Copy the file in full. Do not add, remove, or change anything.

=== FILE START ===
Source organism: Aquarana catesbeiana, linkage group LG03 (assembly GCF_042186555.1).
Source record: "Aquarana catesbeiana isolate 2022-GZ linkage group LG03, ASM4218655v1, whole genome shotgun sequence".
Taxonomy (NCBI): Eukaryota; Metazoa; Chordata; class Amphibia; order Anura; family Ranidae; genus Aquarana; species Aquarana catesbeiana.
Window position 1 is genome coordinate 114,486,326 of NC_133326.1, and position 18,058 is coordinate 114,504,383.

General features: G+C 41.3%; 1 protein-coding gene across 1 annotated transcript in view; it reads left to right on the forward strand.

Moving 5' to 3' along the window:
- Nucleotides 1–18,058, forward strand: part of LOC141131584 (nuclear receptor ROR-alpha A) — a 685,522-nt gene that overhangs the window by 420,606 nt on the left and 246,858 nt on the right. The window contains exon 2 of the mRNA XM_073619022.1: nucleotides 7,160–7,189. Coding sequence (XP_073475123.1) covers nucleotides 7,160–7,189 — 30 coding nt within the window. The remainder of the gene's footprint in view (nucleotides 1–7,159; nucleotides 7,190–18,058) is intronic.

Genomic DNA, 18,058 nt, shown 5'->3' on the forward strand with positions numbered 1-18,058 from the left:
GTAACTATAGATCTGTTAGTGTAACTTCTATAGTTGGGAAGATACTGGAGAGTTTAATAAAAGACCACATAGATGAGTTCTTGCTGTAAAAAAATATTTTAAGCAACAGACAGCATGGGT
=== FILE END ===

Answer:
Source organism: Aquarana catesbeiana, linkage group LG03 (assembly GCF_042186555.1).
Source record: "Aquarana catesbeiana isolate 2022-GZ linkage group LG03, ASM4218655v1, whole genome shotgun sequence".
Taxonomy (NCBI): Eukaryota; Metazoa; Chordata; class Amphibia; order Anura; family Ranidae; genus Aquarana; species Aquarana catesbeiana.
Window position 1 is genome coordinate 114,486,326 of NC_133326.1, and position 18,058 is coordinate 114,504,383.

General features: G+C 41.3%; 1 protein-coding gene across 1 annotated transcript in view; it reads left to right on the forward strand.

Moving 5' to 3' along the window:
- Nucleotides 1–18,058, forward strand: part of LOC141131584 (nuclear receptor ROR-alpha A) — a 685,522-nt gene that overhangs the window by 420,606 nt on the left and 246,858 nt on the right. The window contains exon 2 of the mRNA XM_073619022.1: nucleotides 7,160–7,189. Coding sequence (XP_073475123.1) covers nucleotides 7,160–7,189 — 30 coding nt within the window. The remainder of the gene's footprint in view (nucleotides 1–7,159; nucleotides 7,190–18,058) is intronic.

Genomic DNA, 18,058 nt, shown 5'->3' on the forward strand with positions numbered 1-18,058 from the left:
GTAACTATAGATCTGTTAGTGTAACTTCTATAGTTGGGAAGATACTGGAGAGTTTAATAAAAGACCACATAGATGAGTTCTTGCTGTAAAAAAATATTTTAAGCAACAGACAGCATGGGT